const form = document.getElementById('contact-form');

form.addEventListener('submit', callbackFunction);

function callbackFunction(event) {
    event.preventDefault();
    const myFormData = new FormData(event.target);

    const formDataObj = {};
    myFormData.forEach((value, key) => (formDataObj[key] = value));
    console.log(formDataObj);
});

Now, when we fill out our form and click the submit button we should have the following output:

{
    "name": "John Doe",
    "email": "[email&nbsp;protected]",
    "message": "Hello World"
}

This object has field names as its keys and corresponding field values as its values.

How to Convert Form Data to JSON With Object.fromEntries()

Alternatively, we can use the Object.fromEnteries() method instead of loops to retrieve form fields from the FormData object. That way we don't need to create an empty object before we start - the method allows us to directly convert the FormData object to the corresponding JavaScript object:

const formDataObj = Object.fromEntries(myFormData.entries());

At this point, our modified callback function will look like this:

const form = document.getElementById('contact-form');

form.addEventListener('submit', callbackFunction);
function callbackFunction(event) {
    event.preventDefault();
    const myFormData = new FormData(event.target);

    const formDataObj = Object.fromEntries(myFormData.entries());
    console.log(formDataObj);
});

An object populated using Object.fromEnteries() will have names of the form fields as its keys and corresponding form values as its values:

{
    "name": "John Doe",
    "email": "[email&nbsp;protected]",
    "message": "Hello World"
}
Note: For both methods, we can use JSON.stringify() to convert the object into a JSON string, which we can then use to send JSON encoded data to APIs.
        <h3 id="howtogetmultipleselectedvaluesinjsonwiththeformdataapi">How to Get Multiple Selected Values in JSON With The FormData API</h3>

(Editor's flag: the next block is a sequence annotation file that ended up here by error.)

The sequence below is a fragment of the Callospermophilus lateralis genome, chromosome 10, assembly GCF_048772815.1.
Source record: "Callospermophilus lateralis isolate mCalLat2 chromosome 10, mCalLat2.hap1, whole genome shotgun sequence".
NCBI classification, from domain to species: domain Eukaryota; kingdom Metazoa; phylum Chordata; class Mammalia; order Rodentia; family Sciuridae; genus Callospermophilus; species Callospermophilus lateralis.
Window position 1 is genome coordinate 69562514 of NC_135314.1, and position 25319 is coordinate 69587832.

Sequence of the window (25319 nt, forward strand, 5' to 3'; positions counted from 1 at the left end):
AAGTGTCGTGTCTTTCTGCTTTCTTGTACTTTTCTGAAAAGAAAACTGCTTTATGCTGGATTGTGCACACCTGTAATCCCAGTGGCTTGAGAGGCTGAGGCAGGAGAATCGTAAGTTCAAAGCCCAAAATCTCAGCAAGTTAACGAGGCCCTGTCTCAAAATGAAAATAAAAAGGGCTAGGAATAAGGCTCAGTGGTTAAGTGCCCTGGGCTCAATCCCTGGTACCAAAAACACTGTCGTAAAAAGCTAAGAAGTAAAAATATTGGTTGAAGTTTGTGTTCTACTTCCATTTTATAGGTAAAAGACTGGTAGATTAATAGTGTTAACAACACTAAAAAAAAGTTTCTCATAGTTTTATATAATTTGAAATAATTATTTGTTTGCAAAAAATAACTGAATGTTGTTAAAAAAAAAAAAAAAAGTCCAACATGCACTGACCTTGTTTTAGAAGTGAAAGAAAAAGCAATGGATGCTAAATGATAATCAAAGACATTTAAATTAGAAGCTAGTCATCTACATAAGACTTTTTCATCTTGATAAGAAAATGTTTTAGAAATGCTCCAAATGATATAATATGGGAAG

The above methods are compatible with almost all form fields - input text, number, radio, select… However, there are other fields that can be a bit more tricky to work with. The most notable one is the checkbox - it allows multiple values to be selected. But the previously shown methods will replace all of those selected values with just one - which is ultimately stored in the resulting object. Let's take a look at how to solve that and store all selected values in the resulting object. Suppose we have an HTML form with a checkbox field:

// ...

<div class="form-control-2">
    Your favourite pet:
    <input type="checkbox" name="favorite_pet" value="Cats">Cats
    <input type="checkbox" name="favorite_pet" value="Dogs">Dogs
    <input type="checkbox" name="favorite_pet" value="Birds">Birds
</div>

// ...

We can get all the selected data into an array using the getAll() method on the FormData object:

formDataObj.favorite_pet = myFormData.getAll('favorite_pet');

At this point, our code will look something like this:

const form = document.getElementById('contact-form');

form.addEventListener('submit', callbackFunction);
function callbackFunction(event) {
    event.preventDefault();
    const myFormData = new FormData(event.target);

    const formDataObj = Object.fromEntries(myFormData.entries());
    formDataObj.favorite_pet = myFormData.getAll('favorite_pet');
    console.log(formDataObj);
});

And the populated object will contain an array of values a user selected in the checkbox field:

{
    "name": "uhuk",
    "email": "[email&nbsp;protected]",
    "message": "jgghhjb",
    "favorite_pet": [
    "Cats",
    "Birds"
    ]
}
Note: You can check out this live demo on CodePen which uses all the major form field types and generates the data as a JavaScript object when submitted.
        <h3 id="conclusion">Conclusion</h3>

In this article, we've taken a look at how to use the FormData API to convert form data to JavaScript objects without any additional dependencies. We've also learned how to correctly handle various types of form fields (inputs, textareas, etc.), as well as some trickier ones such as checkboxes.

Reference: stackabuse.com